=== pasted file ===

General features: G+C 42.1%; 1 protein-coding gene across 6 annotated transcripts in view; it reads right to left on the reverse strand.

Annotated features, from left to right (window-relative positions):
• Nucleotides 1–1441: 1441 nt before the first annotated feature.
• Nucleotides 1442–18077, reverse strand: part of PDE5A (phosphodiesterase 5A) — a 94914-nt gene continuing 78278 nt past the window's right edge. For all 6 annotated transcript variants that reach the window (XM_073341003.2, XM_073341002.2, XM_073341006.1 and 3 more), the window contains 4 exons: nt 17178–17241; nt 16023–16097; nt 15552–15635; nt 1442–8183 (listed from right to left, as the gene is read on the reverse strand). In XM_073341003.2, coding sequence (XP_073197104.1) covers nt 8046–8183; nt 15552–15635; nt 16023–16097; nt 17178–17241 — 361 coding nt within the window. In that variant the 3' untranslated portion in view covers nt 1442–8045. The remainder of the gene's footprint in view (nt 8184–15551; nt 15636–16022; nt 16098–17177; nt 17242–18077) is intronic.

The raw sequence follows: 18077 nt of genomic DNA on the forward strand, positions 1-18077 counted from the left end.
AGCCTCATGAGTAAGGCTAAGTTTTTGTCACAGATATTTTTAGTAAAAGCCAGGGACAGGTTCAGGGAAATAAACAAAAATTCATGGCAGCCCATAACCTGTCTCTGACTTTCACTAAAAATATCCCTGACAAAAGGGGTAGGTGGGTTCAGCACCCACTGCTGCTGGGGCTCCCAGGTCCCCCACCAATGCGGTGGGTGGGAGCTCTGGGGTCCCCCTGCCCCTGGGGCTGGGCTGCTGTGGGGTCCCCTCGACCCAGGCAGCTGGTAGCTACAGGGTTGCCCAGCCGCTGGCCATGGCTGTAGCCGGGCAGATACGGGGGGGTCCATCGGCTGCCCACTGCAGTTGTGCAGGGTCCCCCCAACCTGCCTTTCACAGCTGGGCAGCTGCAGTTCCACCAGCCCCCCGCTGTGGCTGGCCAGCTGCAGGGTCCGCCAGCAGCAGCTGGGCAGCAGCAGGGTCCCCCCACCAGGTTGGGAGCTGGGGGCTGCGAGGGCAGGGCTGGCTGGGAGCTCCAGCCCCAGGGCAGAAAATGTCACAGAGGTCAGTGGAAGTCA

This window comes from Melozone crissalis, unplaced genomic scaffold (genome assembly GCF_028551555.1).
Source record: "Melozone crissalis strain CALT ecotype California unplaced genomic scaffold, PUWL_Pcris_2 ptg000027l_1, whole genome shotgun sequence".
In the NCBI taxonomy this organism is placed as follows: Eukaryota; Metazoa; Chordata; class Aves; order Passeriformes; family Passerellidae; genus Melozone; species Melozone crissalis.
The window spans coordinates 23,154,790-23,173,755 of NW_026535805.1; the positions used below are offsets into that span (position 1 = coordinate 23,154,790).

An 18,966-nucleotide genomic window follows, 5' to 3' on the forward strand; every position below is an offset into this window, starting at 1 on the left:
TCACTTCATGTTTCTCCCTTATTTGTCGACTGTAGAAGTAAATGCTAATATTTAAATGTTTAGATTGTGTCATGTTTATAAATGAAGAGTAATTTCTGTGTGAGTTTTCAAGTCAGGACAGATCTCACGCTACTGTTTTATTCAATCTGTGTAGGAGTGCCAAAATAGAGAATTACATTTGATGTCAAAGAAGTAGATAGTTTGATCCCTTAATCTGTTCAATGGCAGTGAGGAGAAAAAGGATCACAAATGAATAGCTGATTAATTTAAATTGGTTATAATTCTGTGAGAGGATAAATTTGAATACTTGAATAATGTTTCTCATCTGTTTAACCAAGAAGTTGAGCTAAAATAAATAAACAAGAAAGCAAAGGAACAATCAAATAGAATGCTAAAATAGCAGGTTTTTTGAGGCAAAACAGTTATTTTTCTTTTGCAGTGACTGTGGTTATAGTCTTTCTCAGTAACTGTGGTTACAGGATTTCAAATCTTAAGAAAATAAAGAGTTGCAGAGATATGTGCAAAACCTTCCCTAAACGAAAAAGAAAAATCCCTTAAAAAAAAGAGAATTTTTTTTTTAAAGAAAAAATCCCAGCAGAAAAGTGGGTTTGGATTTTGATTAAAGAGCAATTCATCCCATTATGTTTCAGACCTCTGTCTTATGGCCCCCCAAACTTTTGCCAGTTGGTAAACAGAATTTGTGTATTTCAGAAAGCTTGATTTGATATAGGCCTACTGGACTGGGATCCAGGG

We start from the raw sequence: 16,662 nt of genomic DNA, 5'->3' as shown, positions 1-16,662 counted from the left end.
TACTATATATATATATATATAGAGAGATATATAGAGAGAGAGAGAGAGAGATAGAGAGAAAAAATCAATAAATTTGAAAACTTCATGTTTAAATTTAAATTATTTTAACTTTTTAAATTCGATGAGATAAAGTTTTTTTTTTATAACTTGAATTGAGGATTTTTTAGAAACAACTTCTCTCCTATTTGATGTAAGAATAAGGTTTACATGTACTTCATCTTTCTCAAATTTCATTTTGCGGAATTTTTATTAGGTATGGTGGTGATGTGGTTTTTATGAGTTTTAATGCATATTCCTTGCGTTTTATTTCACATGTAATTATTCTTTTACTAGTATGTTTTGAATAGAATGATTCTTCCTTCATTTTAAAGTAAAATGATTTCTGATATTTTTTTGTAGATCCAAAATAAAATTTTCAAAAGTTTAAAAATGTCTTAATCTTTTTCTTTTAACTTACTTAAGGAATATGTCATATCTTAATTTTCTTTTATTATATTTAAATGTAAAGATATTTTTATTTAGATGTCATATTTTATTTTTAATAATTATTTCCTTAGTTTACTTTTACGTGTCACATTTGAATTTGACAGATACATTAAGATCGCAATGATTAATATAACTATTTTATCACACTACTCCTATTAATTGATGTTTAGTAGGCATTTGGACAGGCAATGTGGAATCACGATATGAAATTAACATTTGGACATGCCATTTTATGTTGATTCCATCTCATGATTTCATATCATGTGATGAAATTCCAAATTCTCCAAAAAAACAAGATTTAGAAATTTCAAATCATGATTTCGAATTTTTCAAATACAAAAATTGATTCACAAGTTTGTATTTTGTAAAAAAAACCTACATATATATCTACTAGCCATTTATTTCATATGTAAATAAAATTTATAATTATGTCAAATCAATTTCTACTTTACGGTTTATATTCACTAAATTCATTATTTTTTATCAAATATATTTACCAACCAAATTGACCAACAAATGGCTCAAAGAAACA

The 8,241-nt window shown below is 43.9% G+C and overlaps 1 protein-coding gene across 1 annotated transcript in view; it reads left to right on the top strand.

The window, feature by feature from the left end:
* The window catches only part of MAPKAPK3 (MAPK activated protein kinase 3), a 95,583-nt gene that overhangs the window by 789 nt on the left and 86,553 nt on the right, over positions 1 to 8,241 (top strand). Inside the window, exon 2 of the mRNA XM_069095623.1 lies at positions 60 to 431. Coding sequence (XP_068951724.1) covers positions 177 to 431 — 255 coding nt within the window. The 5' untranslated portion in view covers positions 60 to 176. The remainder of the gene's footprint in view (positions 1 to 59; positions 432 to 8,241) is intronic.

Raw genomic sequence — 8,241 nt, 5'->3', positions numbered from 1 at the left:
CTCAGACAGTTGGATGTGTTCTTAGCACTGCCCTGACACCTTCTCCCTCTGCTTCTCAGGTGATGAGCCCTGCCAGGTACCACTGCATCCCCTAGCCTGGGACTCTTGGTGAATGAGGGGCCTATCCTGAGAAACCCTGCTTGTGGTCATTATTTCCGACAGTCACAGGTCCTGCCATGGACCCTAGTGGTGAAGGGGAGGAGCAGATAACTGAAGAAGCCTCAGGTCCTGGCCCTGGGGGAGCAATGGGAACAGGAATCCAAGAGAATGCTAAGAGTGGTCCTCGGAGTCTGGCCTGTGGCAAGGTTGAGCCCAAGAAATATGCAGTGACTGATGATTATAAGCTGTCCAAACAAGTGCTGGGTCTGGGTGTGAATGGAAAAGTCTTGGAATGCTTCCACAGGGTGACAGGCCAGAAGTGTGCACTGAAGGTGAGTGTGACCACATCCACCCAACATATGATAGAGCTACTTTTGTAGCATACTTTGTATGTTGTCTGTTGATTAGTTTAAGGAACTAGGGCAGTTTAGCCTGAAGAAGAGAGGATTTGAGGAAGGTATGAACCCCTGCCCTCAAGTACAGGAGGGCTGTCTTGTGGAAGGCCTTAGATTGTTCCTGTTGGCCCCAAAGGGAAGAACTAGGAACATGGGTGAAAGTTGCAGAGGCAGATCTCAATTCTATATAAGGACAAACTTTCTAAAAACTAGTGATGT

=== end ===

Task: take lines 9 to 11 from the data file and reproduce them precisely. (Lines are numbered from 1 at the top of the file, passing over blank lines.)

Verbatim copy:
In the NCBI taxonomy this organism is placed as follows: Eukaryota; Metazoa; Chordata; class Aves; order Passeriformes; family Passerellidae; genus Melozone; species Melozone crissalis.
The window spans coordinates 23,154,790-23,173,755 of NW_026535805.1; the positions used below are offsets into that span (position 1 = coordinate 23,154,790).

An 18,966-nucleotide genomic window follows, 5' to 3' on the forward strand; every position below is an offset into this window, starting at 1 on the left: